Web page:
Granted, certain markets are more or less likely to get them than others. Germany has recently tightened its gambling regulations immensely, severely limiting how casino games can be presented in both land-based locations and their online counterparts. Slots in particular have been hit hard, with even basic features like auto-play now a thing of the past for German players. As such, it seems highly unlikely that any skill-based game is going to be introduced into that market any time soon. Meanwhile, more gambling-liberal countries like Sweden have already been incorporating these types of experiences to great success. “Social casinos” have not only been offering brand new ways for players to communicate with each other while playing, but also a slew of new online experiences, one of which is skill-based games. Puzzle games like “Elemento” by Fantasma Games have proven to be incredibly popular among Northern Europe’s gamblers.
A New Genre Ripe for the Picking
The success of skill-based slots overseas proves it – they’re here to stay. It’s very unlikely that we’ll ever see them replace traditional slots, but that’s okay, maybe they don’t really need to do that. In the UK in particular, the best course of action would be to keep slots as they are and introduce skill-based ones as an alternative, not a substitute. Your dad can go play the NetEnt slot “Gonzo’s Quest”, while you go have fun beating robots in GameCo’s “Danger Arena” – what could beat that? Of course, in reality it’s not that simple.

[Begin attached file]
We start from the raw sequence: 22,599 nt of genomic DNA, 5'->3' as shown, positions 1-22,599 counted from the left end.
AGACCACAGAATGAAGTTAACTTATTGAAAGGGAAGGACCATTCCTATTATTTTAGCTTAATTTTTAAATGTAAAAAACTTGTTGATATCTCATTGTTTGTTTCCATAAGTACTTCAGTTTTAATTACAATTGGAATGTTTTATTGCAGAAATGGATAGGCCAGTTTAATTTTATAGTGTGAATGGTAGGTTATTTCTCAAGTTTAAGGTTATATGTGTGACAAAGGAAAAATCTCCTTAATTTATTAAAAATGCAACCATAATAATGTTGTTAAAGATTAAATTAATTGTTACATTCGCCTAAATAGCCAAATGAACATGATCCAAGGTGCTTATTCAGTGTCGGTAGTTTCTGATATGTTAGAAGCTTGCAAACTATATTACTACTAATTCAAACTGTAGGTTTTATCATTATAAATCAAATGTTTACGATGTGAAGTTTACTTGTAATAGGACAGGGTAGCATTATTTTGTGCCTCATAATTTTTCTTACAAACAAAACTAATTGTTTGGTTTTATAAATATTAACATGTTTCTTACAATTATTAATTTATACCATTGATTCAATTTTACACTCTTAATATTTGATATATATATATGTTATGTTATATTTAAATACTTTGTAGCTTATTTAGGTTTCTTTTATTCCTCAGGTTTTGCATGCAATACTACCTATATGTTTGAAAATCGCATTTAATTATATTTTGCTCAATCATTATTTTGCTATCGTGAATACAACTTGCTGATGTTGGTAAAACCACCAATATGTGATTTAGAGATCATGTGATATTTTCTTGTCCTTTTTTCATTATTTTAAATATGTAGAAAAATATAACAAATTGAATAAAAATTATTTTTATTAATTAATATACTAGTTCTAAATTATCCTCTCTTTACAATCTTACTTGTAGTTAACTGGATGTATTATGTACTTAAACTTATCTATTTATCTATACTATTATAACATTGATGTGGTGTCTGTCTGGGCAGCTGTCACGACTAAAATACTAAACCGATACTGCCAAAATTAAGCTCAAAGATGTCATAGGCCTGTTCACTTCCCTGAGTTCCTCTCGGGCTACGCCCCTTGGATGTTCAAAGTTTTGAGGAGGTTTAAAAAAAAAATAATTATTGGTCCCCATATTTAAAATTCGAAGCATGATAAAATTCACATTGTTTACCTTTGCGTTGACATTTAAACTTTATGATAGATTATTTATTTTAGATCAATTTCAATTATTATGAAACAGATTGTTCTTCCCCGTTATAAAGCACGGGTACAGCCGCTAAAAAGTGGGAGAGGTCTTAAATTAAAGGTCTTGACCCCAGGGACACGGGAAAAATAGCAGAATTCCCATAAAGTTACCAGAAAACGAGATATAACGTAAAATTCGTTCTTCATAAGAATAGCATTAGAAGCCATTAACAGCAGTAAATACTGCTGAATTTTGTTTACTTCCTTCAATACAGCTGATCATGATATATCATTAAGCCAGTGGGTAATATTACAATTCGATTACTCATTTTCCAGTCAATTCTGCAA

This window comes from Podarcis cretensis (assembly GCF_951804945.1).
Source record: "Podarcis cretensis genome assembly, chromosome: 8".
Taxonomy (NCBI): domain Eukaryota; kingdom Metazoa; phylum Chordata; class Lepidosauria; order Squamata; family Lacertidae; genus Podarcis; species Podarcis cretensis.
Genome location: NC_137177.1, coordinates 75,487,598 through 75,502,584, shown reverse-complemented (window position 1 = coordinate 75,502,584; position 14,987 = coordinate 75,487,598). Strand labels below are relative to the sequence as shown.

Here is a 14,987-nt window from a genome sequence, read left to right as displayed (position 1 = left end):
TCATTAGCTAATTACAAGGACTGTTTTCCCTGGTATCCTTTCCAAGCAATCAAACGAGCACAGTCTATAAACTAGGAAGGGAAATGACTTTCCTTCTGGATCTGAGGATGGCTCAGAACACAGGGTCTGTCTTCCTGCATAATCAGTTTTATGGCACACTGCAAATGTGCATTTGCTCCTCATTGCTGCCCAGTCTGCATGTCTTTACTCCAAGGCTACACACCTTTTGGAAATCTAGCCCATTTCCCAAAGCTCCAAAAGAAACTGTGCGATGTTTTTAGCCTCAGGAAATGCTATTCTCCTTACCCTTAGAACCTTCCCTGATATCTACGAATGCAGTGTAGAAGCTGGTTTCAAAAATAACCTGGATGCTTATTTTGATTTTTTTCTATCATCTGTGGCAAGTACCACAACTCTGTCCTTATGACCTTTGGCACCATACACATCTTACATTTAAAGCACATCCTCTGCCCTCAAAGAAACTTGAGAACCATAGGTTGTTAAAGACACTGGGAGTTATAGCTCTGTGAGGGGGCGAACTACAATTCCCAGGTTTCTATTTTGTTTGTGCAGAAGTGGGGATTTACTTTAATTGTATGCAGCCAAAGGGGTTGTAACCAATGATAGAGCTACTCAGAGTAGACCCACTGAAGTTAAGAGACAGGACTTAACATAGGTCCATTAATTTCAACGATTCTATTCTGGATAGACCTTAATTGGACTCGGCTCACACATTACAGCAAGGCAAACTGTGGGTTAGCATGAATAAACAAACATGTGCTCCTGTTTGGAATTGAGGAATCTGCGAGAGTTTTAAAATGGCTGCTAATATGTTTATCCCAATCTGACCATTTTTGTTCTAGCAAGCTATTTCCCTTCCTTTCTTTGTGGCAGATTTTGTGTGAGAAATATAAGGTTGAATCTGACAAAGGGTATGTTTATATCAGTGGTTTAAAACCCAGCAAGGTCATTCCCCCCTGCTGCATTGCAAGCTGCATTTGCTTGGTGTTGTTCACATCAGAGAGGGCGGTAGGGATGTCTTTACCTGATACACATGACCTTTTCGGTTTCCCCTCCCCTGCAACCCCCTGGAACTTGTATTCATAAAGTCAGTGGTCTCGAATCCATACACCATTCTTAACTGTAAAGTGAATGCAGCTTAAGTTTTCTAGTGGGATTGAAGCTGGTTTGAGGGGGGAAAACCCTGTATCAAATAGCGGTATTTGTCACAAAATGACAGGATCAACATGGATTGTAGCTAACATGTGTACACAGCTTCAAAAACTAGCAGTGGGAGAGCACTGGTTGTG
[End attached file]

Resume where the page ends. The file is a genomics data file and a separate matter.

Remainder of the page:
Gambling addiction is a major concern by the Gambling Commission, and certainly a big reason for its hesitance in approving skill-based slots outright.
As the lines between videogames and slot games continue to blur thanks to aggressive monetization by videogame developers (in the form of loot boxes) and highly questionable mobile games for children like “Spin Master”, the concern that gaming might breed the new generation of gambling addicts is a very legitimate one. But that is precisely why we need legislation The Gambling Commission should not outright ban all skill-based slots, but rather outline what is allowed, what isn’t and what measures can (and must) be taken in order to protect young people from addiction. Skill-based games aren’t going away, and if they’re not introduced to the UK market in a careful, respective way, then they will be turned into a predatory tool that preys on those who would otherwise never touch a gambling machine – the exact thing that legislative bodies fear. No one would win then – and the Commission knows it too. As such, we’re confident, and hopeful, that very soon we’ll get to play some skill-based slots in our local casinos as well!